How zero-code can deliver more responsive apps

Laptop, cup, penHave you noticed how strange and ineffective the production cycle of software development is? It is usually too long, expensive, and rarely corresponds to the tasks set.

A rising need for being faster and more flexible led to the creation of new guidelines and activities; however, it didn’t help much. Forrester Research stated there is a great need – among 88% of participants in their research – to include more updates and releases regularly.

The IT industry has taken a long time to get used to endless integration and release related stuff. Now, it has learned the perks of automation. Now, the end user can get real control of applications for any purposes. Let’s find out how.

Not meeting expectation is almost a tradition

According to the research done by McKinsey and Company, over 50% of the big IT projects with funding beyond $15 million enormously exceed the budget. Usually, the company needs 45% more money than stated in a contract, and it takes 7% more time than negotiated. And that’s not all bad news; the resulting product usually is far from the client’s expectations. As a result, this massive project is rarely used.

This waterfall model fails to be effective for software development. Imagine the way software is made, nowadays. You know the target user who needs particular software. Then you ask a business analyst to refer users’ needs in a list of requirements to the programmers. Programmers transform the list of requirements into the code. At last, testers double check the correspondence of code to requirements.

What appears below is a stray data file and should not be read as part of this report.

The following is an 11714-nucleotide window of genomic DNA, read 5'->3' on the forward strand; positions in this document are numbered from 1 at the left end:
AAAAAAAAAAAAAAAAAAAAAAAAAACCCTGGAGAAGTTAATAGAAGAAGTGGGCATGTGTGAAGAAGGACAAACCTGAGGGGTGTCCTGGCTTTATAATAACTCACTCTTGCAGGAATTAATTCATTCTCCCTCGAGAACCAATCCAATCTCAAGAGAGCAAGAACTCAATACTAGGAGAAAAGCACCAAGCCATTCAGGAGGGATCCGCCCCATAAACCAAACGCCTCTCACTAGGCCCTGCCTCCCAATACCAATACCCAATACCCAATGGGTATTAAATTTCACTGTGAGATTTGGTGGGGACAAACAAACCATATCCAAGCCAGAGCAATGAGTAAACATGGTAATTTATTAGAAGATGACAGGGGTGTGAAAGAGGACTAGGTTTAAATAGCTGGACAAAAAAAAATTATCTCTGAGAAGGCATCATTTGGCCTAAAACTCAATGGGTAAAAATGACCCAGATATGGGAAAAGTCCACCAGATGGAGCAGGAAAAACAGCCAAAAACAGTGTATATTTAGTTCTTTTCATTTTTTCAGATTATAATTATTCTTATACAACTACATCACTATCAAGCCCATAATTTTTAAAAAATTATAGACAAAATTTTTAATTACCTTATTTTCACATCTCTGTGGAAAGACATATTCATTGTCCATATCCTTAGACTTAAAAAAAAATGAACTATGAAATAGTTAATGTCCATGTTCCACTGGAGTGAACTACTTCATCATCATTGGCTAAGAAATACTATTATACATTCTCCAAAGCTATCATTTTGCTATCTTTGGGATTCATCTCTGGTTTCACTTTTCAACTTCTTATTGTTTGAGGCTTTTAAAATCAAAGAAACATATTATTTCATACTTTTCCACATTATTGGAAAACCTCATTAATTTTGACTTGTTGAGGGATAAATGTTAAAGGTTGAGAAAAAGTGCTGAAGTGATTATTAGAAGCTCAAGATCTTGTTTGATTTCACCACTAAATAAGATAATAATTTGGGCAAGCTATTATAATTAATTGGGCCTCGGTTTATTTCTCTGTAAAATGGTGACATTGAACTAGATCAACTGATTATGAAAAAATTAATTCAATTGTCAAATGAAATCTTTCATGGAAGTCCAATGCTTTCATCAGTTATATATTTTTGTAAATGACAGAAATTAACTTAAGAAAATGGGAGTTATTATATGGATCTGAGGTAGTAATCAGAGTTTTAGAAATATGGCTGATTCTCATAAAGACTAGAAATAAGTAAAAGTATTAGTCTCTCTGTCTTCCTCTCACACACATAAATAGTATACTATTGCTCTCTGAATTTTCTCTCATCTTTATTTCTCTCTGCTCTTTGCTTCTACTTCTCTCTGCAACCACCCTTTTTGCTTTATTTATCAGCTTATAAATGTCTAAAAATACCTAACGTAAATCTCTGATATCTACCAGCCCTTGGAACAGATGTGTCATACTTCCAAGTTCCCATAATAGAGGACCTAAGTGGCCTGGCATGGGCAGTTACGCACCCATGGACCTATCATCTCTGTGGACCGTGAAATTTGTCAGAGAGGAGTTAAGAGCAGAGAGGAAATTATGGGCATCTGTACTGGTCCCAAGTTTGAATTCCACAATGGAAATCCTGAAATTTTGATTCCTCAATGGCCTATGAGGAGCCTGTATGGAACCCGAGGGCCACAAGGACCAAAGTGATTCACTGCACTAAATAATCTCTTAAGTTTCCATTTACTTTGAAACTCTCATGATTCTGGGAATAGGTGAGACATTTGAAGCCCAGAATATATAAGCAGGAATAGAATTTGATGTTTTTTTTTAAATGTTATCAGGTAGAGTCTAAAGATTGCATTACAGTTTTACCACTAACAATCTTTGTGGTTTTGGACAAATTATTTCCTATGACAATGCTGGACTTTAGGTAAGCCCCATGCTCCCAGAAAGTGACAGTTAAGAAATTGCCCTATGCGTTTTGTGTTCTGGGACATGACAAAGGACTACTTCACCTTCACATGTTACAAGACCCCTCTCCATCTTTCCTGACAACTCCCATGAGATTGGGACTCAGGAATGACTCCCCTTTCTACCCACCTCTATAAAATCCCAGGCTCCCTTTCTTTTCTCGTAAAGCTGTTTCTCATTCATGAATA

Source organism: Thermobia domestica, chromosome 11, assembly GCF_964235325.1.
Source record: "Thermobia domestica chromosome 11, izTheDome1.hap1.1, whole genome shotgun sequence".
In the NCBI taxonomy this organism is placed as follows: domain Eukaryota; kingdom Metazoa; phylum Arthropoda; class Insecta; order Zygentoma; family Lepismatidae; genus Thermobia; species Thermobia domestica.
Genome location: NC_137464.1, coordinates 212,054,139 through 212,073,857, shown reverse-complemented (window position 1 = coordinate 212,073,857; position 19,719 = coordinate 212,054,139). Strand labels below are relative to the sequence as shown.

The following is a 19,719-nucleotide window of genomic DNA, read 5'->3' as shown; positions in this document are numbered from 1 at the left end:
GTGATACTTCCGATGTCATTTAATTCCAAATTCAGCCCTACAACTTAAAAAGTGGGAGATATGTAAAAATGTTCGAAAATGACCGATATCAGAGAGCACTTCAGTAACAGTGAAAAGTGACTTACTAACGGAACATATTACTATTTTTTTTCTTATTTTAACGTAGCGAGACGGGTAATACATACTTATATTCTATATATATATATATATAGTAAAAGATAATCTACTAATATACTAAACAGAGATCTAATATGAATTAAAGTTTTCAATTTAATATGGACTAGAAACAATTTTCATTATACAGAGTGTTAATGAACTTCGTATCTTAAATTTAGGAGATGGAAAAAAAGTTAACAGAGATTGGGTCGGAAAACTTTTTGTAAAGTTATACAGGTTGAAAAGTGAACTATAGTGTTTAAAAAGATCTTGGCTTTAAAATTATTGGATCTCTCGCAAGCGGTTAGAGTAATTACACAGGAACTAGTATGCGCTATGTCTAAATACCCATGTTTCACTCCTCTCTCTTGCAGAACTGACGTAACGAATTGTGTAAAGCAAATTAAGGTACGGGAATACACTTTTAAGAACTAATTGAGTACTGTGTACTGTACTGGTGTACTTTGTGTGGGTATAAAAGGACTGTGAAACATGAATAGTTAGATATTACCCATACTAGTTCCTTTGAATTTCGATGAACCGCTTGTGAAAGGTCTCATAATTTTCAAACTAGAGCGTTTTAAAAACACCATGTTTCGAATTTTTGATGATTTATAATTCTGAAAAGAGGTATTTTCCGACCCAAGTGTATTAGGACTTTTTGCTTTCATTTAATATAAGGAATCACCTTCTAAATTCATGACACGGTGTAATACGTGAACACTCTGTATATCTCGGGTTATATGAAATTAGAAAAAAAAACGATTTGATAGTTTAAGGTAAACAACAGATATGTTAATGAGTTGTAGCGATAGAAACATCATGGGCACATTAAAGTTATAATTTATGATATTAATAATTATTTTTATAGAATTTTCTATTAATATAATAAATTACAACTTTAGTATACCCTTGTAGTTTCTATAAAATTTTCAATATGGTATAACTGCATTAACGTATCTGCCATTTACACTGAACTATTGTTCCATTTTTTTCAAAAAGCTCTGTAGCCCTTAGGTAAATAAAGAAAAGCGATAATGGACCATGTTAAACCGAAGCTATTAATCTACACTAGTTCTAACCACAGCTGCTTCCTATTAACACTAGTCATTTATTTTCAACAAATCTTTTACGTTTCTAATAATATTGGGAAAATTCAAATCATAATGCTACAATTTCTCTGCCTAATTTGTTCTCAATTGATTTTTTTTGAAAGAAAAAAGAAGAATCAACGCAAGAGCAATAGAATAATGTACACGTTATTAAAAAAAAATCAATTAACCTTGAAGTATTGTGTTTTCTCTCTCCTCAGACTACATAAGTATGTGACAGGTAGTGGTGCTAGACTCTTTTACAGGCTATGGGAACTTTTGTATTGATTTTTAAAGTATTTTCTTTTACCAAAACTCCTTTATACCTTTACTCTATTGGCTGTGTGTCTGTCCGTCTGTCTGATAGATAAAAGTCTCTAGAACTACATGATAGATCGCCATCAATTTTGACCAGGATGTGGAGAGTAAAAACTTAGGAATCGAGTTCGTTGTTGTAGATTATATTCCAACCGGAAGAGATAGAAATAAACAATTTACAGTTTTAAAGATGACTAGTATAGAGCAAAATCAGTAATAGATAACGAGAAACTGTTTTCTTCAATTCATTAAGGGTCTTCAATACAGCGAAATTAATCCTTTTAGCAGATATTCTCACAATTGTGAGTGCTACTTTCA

After the lifecycle comes the most important part: user test of the software. So, what usually happens? Obviously, they have critique and demand alterations. Some requirements were lost due to miscommunication; other requirements were simply missed while all the information was sorted. Agile methods of development tackle this problem, but the reality shows the opposite.

The situation like this appears not because of unprofessionalism or negligence. To envision the final version of the software and to describe it in detail is as hard as getting inside of someone’s head. The other side of the situation is that developers usually work with a focus group or a person representing all the users, and they think these people can speak for everybody, which is never true.

Little progress in the needed direction

ProgressThe hype about agile methods of development, DevOps integration, and automated release management is aimed at cutting the issues that accompany the usual model of development. Nowadays, developers understand that making the project and broad feedback from users are two essential components.

However, that’s not everything. Gatepoint Research has recently conducted a massive study on Trends in DevOps and concluded 36% of companies fail to release their products on time regularly; 69% experience troubles connected with app release. Preparation for release takes hours, days, and weeks, accordingly 44%, 20%, and 6%. Among the participants who experienced release troubles, 81% are included in Fortune 1000 with annual income estimated in billions. They also were asked what can bring their business to a higher level, and more than the half of the participants said it would be cutting off the time to finish a product. How can it become reality?

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